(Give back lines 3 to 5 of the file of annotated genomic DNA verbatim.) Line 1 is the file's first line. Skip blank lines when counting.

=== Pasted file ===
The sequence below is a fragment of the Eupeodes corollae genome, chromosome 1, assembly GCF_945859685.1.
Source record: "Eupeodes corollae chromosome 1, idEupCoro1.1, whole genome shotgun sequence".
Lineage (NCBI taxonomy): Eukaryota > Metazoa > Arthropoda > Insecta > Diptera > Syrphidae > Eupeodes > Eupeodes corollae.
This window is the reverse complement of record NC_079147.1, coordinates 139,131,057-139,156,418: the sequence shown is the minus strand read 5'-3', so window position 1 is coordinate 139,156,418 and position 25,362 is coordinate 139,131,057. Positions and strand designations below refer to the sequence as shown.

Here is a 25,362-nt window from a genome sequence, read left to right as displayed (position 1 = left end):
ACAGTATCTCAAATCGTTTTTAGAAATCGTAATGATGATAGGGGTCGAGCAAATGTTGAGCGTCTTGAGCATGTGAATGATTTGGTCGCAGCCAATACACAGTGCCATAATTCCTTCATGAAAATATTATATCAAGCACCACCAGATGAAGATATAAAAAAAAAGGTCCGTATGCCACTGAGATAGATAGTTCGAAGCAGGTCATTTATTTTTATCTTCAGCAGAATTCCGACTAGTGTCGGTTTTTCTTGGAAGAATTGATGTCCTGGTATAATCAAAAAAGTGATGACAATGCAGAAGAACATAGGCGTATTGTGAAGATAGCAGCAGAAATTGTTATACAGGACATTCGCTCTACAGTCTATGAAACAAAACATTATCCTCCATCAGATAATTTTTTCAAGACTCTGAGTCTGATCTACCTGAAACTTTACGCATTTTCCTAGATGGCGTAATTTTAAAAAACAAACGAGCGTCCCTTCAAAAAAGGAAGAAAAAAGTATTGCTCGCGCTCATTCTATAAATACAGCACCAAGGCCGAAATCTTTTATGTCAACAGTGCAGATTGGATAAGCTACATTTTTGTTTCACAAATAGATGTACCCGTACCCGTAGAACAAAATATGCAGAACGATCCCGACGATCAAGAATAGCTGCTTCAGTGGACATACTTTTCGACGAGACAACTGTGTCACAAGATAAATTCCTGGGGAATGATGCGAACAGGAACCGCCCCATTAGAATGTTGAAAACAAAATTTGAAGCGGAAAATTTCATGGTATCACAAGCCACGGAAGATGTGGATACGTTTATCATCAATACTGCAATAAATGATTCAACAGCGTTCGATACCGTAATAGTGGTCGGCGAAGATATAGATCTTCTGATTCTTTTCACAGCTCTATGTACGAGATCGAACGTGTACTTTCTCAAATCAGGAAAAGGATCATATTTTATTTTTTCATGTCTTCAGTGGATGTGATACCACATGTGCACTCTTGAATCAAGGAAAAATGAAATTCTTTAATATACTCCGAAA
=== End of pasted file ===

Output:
Lineage (NCBI taxonomy): Eukaryota > Metazoa > Arthropoda > Insecta > Diptera > Syrphidae > Eupeodes > Eupeodes corollae.
This window is the reverse complement of record NC_079147.1, coordinates 139,131,057-139,156,418: the sequence shown is the minus strand read 5'-3', so window position 1 is coordinate 139,156,418 and position 25,362 is coordinate 139,131,057. Positions and strand designations below refer to the sequence as shown.

Here is a 25,362-nt window from a genome sequence, read left to right as displayed (position 1 = left end):